DOXA 2018: The Rankin File reveals Harry Rankin's love for underdogs as well as his troubling treatment of women

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      A small section in a new documentary, The Rankin File: Legacy of a Radical, captures the essence of Vancouver civic politics in the early 1980s.

      Committee of Progressive Electors alderman Harry Rankin bellows across the council chamber that the woman on the other side, NPA alderman Helen Boyce, is stupid. Boyce replies that she would rather be stupid than be Harry Rankin.

      As the mayor, Mike Harcourt, tries to instill some decorum, Rankin continues his acrimonious fight with Boyce and another right-wing alderman of that era, George Puil.

      “These aren’t skilled debaters acting at the best of their ability,” director Teresa Alfeld tells the Straight by phone. “At the same time, you can see how invested they are. I love that scene, really, for its comic potential.”

      The Rankin File is full of vivid moments from Vancouver’s past as it tells the nuanced story of the supremely confident and outrageous rabble-rousing lawyer who served 25 years on council.

      For Alfeld, it all began in 2011, when Rankin’s lawyer son, Phil, wanted help sorting through what he called his “basement archive”: stacks of documents about his father.

      There, Alfeld discovered 33 reels of film and several pizza boxes full of prints.

      “I asked Phil, ‘What is this?’ He said, ‘That’s an unfinished documentary by Peter Smilsky about my father,’ ” she recalled. “That was my introduction to the project.”

      Rankin died of a heart attack at the age of 80 in 2002, and Alfeld, who grew up in East Van, never met him. But she was able to bring his multidimensional story to life with Smilsky’s blessing.

      In the film Phil acts as a guide, describing his father’s experiences as a soldier who was court-martialled for insubordination, his difficulty getting accepted into law school because of his radical politics, and the influence of his mother on his father.

      According to Alfeld, Rankin’s first wife, Jonnie, “played an enormous role not only in politicizing Harry but supporting him through his decades of politics and activism”.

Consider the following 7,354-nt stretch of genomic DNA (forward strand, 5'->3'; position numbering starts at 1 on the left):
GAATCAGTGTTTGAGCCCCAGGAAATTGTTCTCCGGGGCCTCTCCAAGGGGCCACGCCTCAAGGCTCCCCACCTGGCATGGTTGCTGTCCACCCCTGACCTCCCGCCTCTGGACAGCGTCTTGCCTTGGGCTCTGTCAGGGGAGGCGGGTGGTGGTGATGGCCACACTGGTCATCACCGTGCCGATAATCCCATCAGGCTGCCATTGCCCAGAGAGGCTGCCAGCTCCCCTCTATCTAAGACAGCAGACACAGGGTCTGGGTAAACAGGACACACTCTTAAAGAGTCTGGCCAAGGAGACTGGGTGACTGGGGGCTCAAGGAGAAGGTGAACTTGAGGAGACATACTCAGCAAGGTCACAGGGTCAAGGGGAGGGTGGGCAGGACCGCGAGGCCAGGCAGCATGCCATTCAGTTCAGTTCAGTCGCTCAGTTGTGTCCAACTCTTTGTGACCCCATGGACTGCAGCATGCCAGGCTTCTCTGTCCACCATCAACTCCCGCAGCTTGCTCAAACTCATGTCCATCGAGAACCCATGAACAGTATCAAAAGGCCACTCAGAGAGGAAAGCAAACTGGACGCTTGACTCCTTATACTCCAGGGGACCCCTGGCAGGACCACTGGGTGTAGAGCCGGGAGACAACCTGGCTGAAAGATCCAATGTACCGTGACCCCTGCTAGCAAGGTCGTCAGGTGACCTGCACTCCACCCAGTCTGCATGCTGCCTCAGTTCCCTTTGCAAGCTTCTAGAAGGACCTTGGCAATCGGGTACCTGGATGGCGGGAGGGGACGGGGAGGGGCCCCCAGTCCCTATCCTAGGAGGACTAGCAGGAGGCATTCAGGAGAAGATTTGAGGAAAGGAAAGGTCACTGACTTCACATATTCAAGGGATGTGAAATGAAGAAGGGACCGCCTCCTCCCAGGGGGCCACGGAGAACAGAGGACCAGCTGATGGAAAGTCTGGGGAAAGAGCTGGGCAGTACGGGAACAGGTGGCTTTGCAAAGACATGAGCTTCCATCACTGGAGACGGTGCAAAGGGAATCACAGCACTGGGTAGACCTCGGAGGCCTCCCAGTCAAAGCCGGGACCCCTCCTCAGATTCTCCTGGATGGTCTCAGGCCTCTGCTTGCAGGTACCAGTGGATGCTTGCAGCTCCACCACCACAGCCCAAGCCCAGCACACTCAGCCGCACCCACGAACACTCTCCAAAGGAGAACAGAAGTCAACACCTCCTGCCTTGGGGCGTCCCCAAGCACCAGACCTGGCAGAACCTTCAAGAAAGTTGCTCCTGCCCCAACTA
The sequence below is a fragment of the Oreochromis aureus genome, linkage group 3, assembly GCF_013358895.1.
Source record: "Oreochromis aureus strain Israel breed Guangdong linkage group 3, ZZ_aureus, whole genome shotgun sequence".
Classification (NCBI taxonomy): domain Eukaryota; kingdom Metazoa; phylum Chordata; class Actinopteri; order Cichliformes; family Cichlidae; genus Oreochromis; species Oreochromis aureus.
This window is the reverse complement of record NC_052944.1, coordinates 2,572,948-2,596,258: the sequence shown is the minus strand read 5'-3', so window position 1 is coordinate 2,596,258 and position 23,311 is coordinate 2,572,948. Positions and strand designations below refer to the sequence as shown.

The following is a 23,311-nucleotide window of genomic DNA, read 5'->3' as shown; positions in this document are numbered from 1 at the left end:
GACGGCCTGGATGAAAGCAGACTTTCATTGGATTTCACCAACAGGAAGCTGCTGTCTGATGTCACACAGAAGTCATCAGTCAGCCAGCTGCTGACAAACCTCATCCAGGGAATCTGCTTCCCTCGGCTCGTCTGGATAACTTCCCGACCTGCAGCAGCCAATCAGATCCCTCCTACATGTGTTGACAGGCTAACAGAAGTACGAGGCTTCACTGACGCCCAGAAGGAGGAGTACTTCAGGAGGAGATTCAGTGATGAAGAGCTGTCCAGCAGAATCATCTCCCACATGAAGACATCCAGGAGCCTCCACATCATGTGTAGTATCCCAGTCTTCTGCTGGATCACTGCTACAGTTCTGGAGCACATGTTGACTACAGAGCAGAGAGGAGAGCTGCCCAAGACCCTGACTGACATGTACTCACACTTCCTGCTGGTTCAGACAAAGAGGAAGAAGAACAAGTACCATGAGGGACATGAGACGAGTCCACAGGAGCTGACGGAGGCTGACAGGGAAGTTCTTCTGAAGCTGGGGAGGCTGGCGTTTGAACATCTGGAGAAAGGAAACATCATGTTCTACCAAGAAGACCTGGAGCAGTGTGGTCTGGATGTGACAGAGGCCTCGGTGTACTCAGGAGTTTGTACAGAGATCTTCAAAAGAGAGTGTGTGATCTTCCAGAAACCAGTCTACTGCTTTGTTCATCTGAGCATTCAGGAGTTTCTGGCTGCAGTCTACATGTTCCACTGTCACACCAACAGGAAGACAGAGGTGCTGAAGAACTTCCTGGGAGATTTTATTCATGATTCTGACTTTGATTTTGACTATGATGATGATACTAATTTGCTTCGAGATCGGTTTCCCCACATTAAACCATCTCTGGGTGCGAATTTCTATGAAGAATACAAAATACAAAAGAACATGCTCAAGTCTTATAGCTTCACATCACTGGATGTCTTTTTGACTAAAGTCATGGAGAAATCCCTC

At the heart of the documentary, however, is the most significant mayoral election in modern Vancouver history—the titanic fight in 1986 between Rankin and his youthful opponent, one-term councillor Gordon Campbell.

      The campaign often centred around how much social housing should be built on the former Expo site, a debate that Alfeld punctuates with music from Doug and the Slugs and interview clips from TV talk-show host Jack Webster.

      Rankin’s left-wing allies—Libby Davies, Jean Swanson, Fred Wilson, and Smilsky—all offer their views with the hindsight of history, and this is offset by comments from Harcourt, former councillor Darlene Marzari, and Campbell, who won in a landslide.

      There's a particularly memorable footage of a COPE caucus meeting in Davies' living room with Swanson, Rankin, and councillors Bruce Yorke and Bruce Eriksen.

      Alfeld described this as the "most picture perfect East Vancouver COPE political moment", revealing everyone participating and contributing as equals.

      "That scene was so important to me," she said. "While it showed that Harry was a leader within COPE, it wasn't the Harry show."

      At other times, however, things weren't quite so equal. In some of the film's more memorable moments, Harcourt and Marzari both spoke frankly about Rankin's sometimes sexist attitudes about women in politics.

      Those are offset by respectful comments from Grand Chief Stewart Phillip and his wife, Joan Phillip. They warmly recollected Rankin's steadfast support for Indigenous people campaigning on behalf of Fred Quilt, a Native man killed by the RCMP in 1971.

      At one point, Rankin was hauled before the Law Society of B.C. for declaring that the Quilt case showed that the justice system was racist.

      Alfeld paid tribute to everyone who helped bring The Rankin File to life.

      “This film has been the work of so many individuals not just for the seven years that I’ve been working on it, but really over 30 years since Peter started it back in the early 1980s,” the director said. “I also want to highlight the role of my producer, John Bolton, who has been the most incredible collaborator, mentor, and friend throughout the process.”